9 January 1998

Alert

WAN announces press freedom kit


Incident details

other


(WAN/IFEX) - UN Secretary General Kofi Annan and Nobel Literature Prize
laureate Wole Soyinka are among those contributing to a package of essays,
interviews, ads, and graphics celebrating press freedom now being
distributed to 15,000 newspapers worldwide for publication on 3 May, World
Press Freedom Day. The package, designed by the World Association of
Newspapers (WAN), focuses on some of the world's most repressive regimes and
also includes contributions by Chinese dissident Wei Jingsheng and
journalists Ihar Hermianchuk of Belarus, Raul Rivero of Cuba and Pius Njawe
of Cameroon (who wrote his essay from a jail cell). "In dozens of countries
around the world, journalists, editors and publishers are murdered,
assaulted, detained and harassed. Their publications are censored, fined,
suspended and closed down," noted Timothy Balding, Director General of WAN.
"World Press Freedom Day...exists to recognize the sacrifices made in the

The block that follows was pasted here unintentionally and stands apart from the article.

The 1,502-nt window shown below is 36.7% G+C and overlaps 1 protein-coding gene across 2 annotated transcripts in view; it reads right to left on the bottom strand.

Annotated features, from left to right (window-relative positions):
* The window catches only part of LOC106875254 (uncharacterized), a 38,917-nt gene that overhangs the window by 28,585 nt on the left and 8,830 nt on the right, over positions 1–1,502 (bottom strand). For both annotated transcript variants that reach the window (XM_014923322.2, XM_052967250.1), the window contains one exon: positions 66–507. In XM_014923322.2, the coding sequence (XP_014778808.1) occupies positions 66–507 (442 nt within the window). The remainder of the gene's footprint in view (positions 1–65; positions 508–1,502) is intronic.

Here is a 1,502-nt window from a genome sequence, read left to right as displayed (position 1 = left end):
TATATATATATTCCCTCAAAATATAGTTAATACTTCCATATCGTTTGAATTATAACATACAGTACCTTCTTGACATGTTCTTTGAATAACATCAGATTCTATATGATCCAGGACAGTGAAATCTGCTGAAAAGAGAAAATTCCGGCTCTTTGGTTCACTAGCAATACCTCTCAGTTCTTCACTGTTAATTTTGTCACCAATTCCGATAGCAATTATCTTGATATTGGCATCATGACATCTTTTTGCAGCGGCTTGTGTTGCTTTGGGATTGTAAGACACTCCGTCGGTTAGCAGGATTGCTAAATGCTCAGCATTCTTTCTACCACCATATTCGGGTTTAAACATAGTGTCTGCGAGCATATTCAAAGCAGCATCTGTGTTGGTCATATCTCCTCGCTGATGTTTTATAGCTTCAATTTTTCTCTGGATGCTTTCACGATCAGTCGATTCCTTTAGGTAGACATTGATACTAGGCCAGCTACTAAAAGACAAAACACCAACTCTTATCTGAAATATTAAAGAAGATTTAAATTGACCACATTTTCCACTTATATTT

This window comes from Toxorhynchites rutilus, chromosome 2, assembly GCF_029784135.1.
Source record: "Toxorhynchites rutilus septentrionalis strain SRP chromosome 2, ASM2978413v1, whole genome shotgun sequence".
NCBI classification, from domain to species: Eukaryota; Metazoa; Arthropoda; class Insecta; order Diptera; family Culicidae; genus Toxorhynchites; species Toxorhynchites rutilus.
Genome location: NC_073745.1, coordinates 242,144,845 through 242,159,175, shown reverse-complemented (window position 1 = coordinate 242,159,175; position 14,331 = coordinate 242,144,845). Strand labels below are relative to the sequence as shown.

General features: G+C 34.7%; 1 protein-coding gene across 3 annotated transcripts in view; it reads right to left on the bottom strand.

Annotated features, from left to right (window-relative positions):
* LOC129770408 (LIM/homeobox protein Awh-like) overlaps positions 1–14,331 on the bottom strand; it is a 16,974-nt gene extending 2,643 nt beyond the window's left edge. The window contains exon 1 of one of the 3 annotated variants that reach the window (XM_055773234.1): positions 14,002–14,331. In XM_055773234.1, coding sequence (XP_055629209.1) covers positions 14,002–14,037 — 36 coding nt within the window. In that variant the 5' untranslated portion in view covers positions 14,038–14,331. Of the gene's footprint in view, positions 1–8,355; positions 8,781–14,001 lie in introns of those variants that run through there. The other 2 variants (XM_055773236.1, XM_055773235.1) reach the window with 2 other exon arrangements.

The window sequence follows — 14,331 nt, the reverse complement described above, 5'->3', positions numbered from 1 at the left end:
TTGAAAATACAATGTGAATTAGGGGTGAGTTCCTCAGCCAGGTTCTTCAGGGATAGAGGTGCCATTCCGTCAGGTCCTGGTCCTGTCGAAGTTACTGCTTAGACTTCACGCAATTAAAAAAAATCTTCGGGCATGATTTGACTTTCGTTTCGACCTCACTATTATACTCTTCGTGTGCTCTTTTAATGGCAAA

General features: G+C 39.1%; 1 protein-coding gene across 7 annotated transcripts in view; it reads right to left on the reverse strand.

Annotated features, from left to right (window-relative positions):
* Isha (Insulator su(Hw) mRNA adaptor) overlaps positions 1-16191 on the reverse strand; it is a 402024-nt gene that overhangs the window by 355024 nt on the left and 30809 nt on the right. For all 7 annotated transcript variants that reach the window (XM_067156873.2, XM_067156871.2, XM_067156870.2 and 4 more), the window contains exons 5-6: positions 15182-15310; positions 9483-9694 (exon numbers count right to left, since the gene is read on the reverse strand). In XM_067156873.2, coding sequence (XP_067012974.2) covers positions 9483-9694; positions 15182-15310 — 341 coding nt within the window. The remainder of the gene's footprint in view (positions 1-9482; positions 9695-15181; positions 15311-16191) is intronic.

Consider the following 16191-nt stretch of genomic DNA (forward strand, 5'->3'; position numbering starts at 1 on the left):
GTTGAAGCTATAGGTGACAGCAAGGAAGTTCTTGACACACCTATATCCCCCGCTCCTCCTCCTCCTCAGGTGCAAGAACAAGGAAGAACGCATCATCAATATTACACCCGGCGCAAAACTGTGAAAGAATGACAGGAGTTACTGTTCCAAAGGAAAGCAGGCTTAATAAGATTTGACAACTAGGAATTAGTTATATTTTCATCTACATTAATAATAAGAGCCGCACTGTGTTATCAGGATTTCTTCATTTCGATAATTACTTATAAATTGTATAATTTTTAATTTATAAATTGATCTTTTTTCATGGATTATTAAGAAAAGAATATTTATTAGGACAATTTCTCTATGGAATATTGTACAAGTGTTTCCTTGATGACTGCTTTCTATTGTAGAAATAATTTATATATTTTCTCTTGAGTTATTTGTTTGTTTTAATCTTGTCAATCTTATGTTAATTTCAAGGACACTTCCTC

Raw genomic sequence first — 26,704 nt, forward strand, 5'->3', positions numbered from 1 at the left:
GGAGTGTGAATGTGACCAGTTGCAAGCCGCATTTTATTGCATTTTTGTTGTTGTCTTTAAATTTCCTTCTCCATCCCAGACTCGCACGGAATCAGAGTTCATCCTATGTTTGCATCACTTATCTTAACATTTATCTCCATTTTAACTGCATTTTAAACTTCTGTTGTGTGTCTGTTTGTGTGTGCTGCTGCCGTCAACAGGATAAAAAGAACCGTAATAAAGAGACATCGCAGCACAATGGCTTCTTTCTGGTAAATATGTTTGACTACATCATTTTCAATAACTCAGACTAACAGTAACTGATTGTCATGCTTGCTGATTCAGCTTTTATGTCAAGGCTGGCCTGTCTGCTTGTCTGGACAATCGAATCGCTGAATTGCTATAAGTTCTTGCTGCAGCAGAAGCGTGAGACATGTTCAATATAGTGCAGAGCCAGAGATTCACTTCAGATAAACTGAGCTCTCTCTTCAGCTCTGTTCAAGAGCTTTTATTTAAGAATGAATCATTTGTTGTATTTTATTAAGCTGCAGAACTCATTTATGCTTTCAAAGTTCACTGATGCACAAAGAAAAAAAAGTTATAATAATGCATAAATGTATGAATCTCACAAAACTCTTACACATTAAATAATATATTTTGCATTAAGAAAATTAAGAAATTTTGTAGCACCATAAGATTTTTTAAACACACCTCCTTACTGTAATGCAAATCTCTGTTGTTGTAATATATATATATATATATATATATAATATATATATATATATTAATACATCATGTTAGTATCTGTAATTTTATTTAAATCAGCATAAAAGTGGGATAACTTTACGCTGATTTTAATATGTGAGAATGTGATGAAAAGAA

struggle for freedom of the press and to put pressure on the numerous
governments that continue to deny their citizens this basic human right," he
said.




The package also includes information about the 26 journalists murdered in
1997, the 138 journalists who remain in prison, and public service ads which
draw attention to the fight for press freedom and appeal to the public for
support. To receive a copy, email WAN at contact_us@wan.asso.fr or contact
them directly at the WAN Secretariat. The package will shortly be posted at
the WAN website at www.fiej.org.





Source

World Association of Newspapers
7 Rue Geoffroy St. Hilaire
75005 Paris
France
contact_us (@) wan.asso.fr
Fax:+33 14 742 4948
 
More from International
  • Democracy in Retreat: Freedom in the World 2019

    In 2018, Freedom in the World recorded the 13th consecutive year of decline in global freedom. The reversal has spanned a variety of countries in every region, from long-standing democracies like the United States to consolidated authoritarian regimes like China and Russia. The overall losses are still shallow compared with the gains of the late 20th century, but the pattern is consistent and ominous. Democracy is in retreat.

  • List of journalists killed by country in 2018

  • How Apps on Android share data with Facebook (even if you don't have a Facebook account)

    Previous research has shown how 42.55 percent of free apps on the Google Play store could share data with Facebook, making Facebook the second most prevalent third-party tracker after Google’s parent company Alphabet.1 In this report, Privacy International illustrates what this data sharing looks like in practice, particularly for people who do not have a Facebook account.